Many Texans are already skeptical of indoor tanning, which many doctors say carries similar risk to tanning under natural sunlight. But while many people are aware of the increased risk of skin cancer, fewer realize that tanning beds can also cause serious burns.
About 3,200 people nationwide need emergency room care after suffering serious burns during an indoor tanning session, according to a recent article from WebMD. First- and second-degree burns are most common, although some serious injuries have occurred when tanning bed users have fainted after a session of tanning. Experienced Texas personal injury lawyers recommend that anyone who uses an indoor tanning bed follow its instructions carefully and seek help immediately if injuries occur.
In several burn injury cases, the injured person reported that he or she fell asleep in the tanning bed. Although tanning beds are required by law to have working timers that prevent overexposure, people who were burned after staying in a bed too long may have been using a tanning bed with a broken or disabled timer.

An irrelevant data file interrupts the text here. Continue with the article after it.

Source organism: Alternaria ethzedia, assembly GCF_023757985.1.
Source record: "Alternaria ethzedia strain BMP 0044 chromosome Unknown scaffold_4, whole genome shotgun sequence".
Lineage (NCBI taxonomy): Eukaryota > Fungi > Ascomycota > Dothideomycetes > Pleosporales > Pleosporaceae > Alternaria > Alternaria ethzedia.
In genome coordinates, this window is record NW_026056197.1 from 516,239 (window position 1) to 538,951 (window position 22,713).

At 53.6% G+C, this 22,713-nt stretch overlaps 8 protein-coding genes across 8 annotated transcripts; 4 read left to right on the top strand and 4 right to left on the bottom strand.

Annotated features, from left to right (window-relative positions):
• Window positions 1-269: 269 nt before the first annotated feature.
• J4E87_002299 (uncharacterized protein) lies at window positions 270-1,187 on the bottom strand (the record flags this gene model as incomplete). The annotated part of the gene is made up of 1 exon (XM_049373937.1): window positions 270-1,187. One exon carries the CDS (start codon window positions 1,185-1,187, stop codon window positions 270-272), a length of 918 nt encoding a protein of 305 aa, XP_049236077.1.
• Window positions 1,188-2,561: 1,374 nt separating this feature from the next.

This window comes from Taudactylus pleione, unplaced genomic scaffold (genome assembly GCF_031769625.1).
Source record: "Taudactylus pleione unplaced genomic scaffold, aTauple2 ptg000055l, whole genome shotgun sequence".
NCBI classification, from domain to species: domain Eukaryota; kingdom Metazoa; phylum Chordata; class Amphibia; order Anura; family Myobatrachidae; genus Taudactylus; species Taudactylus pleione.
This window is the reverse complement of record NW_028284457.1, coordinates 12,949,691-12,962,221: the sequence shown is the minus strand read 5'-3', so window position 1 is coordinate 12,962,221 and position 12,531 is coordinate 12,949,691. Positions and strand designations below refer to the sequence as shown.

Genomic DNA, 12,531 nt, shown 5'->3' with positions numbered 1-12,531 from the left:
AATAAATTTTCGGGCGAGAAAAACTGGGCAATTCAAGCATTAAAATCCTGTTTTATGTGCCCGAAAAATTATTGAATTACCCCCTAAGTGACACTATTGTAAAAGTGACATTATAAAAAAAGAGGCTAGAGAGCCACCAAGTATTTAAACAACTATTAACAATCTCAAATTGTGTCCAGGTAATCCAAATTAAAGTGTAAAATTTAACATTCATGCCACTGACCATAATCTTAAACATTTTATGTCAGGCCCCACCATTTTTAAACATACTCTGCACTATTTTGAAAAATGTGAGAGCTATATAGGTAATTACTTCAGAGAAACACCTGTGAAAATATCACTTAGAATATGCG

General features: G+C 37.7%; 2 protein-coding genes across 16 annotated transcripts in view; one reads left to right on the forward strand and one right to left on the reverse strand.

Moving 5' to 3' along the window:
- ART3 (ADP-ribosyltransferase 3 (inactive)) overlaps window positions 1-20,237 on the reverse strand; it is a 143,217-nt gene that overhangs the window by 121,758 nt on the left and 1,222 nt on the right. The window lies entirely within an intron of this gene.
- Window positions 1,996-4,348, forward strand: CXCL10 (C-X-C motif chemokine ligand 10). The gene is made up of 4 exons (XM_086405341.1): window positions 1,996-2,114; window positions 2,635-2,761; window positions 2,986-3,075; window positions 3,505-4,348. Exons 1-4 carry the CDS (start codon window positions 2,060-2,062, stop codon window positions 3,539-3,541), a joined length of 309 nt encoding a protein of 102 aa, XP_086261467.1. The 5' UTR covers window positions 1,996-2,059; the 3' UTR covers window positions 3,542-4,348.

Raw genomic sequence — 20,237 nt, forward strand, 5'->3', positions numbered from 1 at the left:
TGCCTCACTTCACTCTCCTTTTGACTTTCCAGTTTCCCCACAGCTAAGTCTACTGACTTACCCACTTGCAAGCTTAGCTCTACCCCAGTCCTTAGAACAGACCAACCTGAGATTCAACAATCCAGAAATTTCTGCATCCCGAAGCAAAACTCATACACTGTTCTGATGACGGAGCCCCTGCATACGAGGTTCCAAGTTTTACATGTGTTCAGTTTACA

Eye injuries also occurred in many people who used tanning beds, especially those who suffered from overexposure. Just as the UV radiation in the beds can cause burns and irritation to skin, it can also cause burns, irritation, and redness to the eyes.
It’s tempting to schedule a few tanning sessions during a Texas winter, especially if the shorter days are affecting your mood as well as your skin tone. When rules and regulations aren’t followed, however, serious harm can result – making it worthwhile to check up on a tanning salon or read your tanning bed’s manual carefully before you climb in.